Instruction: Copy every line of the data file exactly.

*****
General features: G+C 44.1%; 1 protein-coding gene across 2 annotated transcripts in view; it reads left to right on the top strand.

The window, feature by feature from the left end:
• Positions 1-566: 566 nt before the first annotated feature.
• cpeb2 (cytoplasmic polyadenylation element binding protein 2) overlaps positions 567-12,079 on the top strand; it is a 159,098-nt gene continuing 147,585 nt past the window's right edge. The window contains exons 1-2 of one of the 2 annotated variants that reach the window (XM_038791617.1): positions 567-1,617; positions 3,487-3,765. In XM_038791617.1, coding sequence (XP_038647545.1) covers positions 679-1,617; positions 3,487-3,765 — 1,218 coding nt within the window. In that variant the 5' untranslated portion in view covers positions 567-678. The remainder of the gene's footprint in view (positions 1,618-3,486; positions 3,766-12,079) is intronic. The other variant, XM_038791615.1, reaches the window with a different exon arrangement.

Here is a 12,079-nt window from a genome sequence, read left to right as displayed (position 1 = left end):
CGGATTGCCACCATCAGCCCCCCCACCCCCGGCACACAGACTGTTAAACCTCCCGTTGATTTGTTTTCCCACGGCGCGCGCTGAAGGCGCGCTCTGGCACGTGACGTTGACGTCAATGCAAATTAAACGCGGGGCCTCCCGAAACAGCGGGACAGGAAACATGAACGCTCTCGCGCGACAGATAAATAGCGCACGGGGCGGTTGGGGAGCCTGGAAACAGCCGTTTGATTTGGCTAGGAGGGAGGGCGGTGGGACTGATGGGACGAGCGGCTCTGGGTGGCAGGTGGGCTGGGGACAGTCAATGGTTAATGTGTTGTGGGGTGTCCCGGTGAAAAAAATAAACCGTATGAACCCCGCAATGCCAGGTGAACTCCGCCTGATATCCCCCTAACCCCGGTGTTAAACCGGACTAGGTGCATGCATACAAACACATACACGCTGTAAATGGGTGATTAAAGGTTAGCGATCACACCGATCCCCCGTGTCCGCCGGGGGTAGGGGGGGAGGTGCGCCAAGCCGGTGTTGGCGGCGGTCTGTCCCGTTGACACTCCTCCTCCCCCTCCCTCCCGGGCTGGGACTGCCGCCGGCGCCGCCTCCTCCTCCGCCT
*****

General features: G+C 44.1%; 1 protein-coding gene across 2 annotated transcripts in view; it reads left to right on the top strand.

The window, feature by feature from the left end:
• Positions 1-566: 566 nt before the first annotated feature.
• cpeb2 (cytoplasmic polyadenylation element binding protein 2) overlaps positions 567-12,079 on the top strand; it is a 159,098-nt gene continuing 147,585 nt past the window's right edge. The window contains exons 1-2 of one of the 2 annotated variants that reach the window (XM_038791617.1): positions 567-1,617; positions 3,487-3,765. In XM_038791617.1, coding sequence (XP_038647545.1) covers positions 679-1,617; positions 3,487-3,765 — 1,218 coding nt within the window. In that variant the 5' untranslated portion in view covers positions 567-678. The remainder of the gene's footprint in view (positions 1,618-3,486; positions 3,766-12,079) is intronic. The other variant, XM_038791615.1, reaches the window with a different exon arrangement.

Here is a 12,079-nt window from a genome sequence, read left to right as displayed (position 1 = left end):
CGGATTGCCACCATCAGCCCCCCCACCCCCGGCACACAGACTGTTAAACCTCCCGTTGATTTGTTTTCCCACGGCGCGCGCTGAAGGCGCGCTCTGGCACGTGACGTTGACGTCAATGCAAATTAAACGCGGGGCCTCCCGAAACAGCGGGACAGGAAACATGAACGCTCTCGCGCGACAGATAAATAGCGCACGGGGCGGTTGGGGAGCCTGGAAACAGCCGTTTGATTTGGCTAGGAGGGAGGGCGGTGGGACTGATGGGACGAGCGGCTCTGGGTGGCAGGTGGGCTGGGGACAGTCAATGGTTAATGTGTTGTGGGGTGTCCCGGTGAAAAAAATAAACCGTATGAACCCCGCAATGCCAGGTGAACTCCGCCTGATATCCCCCTAACCCCGGTGTTAAACCGGACTAGGTGCATGCATACAAACACATACACGCTGTAAATGGGTGATTAAAGGTTAGCGATCACACCGATCCCCCGTGTCCGCCGGGGGTAGGGGGGGAGGTGCGCCAAGCCGGTGTTGGCGGCGGTCTGTCCCGTTGACACTCCTCCTCCCCCTCCCTCCCGGGCTGGGACTGCCGCCGGCGCCGCCTCCTCCTCCGCCT